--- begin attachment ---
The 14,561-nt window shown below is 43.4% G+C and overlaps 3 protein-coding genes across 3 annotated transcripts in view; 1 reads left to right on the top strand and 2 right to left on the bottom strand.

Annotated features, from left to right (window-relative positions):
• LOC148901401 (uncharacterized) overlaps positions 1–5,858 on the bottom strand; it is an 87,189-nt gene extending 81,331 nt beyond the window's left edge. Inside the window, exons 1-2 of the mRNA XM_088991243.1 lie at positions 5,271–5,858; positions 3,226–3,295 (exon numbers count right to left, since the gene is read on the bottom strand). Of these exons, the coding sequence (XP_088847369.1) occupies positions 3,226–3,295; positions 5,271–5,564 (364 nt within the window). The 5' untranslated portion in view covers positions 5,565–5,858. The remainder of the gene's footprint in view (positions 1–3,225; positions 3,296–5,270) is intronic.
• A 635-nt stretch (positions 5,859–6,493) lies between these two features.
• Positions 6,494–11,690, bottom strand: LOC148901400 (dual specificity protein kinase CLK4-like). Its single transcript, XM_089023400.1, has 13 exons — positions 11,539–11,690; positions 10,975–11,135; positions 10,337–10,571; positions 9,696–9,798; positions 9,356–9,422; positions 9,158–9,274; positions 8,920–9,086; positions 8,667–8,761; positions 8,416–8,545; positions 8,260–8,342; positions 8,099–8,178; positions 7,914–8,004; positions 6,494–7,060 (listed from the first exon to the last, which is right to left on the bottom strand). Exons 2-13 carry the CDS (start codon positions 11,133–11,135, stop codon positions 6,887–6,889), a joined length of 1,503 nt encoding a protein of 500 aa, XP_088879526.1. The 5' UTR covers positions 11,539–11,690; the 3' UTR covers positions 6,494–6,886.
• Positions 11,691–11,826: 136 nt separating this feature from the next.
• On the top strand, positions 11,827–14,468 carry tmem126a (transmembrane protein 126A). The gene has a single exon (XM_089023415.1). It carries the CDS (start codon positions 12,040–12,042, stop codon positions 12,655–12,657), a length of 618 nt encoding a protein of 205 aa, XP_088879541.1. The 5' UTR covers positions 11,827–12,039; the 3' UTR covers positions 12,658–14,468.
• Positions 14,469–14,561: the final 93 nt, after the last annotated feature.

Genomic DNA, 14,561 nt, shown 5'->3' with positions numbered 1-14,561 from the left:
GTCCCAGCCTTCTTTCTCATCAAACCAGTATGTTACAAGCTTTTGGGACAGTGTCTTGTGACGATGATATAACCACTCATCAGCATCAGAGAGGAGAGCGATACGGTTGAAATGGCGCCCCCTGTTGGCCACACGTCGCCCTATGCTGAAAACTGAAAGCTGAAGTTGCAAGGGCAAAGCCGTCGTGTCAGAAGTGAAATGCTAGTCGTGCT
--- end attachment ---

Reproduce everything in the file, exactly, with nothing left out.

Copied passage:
The 14,561-nt window shown below is 43.4% G+C and overlaps 3 protein-coding genes across 3 annotated transcripts in view; 1 reads left to right on the top strand and 2 right to left on the bottom strand.

Annotated features, from left to right (window-relative positions):
• LOC148901401 (uncharacterized) overlaps positions 1–5,858 on the bottom strand; it is an 87,189-nt gene extending 81,331 nt beyond the window's left edge. Inside the window, exons 1-2 of the mRNA XM_088991243.1 lie at positions 5,271–5,858; positions 3,226–3,295 (exon numbers count right to left, since the gene is read on the bottom strand). Of these exons, the coding sequence (XP_088847369.1) occupies positions 3,226–3,295; positions 5,271–5,564 (364 nt within the window). The 5' untranslated portion in view covers positions 5,565–5,858. The remainder of the gene's footprint in view (positions 1–3,225; positions 3,296–5,270) is intronic.
• A 635-nt stretch (positions 5,859–6,493) lies between these two features.
• Positions 6,494–11,690, bottom strand: LOC148901400 (dual specificity protein kinase CLK4-like). Its single transcript, XM_089023400.1, has 13 exons — positions 11,539–11,690; positions 10,975–11,135; positions 10,337–10,571; positions 9,696–9,798; positions 9,356–9,422; positions 9,158–9,274; positions 8,920–9,086; positions 8,667–8,761; positions 8,416–8,545; positions 8,260–8,342; positions 8,099–8,178; positions 7,914–8,004; positions 6,494–7,060 (listed from the first exon to the last, which is right to left on the bottom strand). Exons 2-13 carry the CDS (start codon positions 11,133–11,135, stop codon positions 6,887–6,889), a joined length of 1,503 nt encoding a protein of 500 aa, XP_088879526.1. The 5' UTR covers positions 11,539–11,690; the 3' UTR covers positions 6,494–6,886.
• Positions 11,691–11,826: 136 nt separating this feature from the next.
• On the top strand, positions 11,827–14,468 carry tmem126a (transmembrane protein 126A). The gene has a single exon (XM_089023415.1). It carries the CDS (start codon positions 12,040–12,042, stop codon positions 12,655–12,657), a length of 618 nt encoding a protein of 205 aa, XP_088879541.1. The 5' UTR covers positions 11,827–12,039; the 3' UTR covers positions 12,658–14,468.
• Positions 14,469–14,561: the final 93 nt, after the last annotated feature.

Genomic DNA, 14,561 nt, shown 5'->3' with positions numbered 1-14,561 from the left:
GTCCCAGCCTTCTTTCTCATCAAACCAGTATGTTACAAGCTTTTGGGACAGTGTCTTGTGACGATGATATAACCACTCATCAGCATCAGAGAGGAGAGCGATACGGTTGAAATGGCGCCCCCTGTTGGCCACACGTCGCCCTATGCTGAAAACTGAAAGCTGAAGTTGCAAGGGCAAAGCCGTCGTGTCAGAAGTGAAATGCTAGTCGTGCT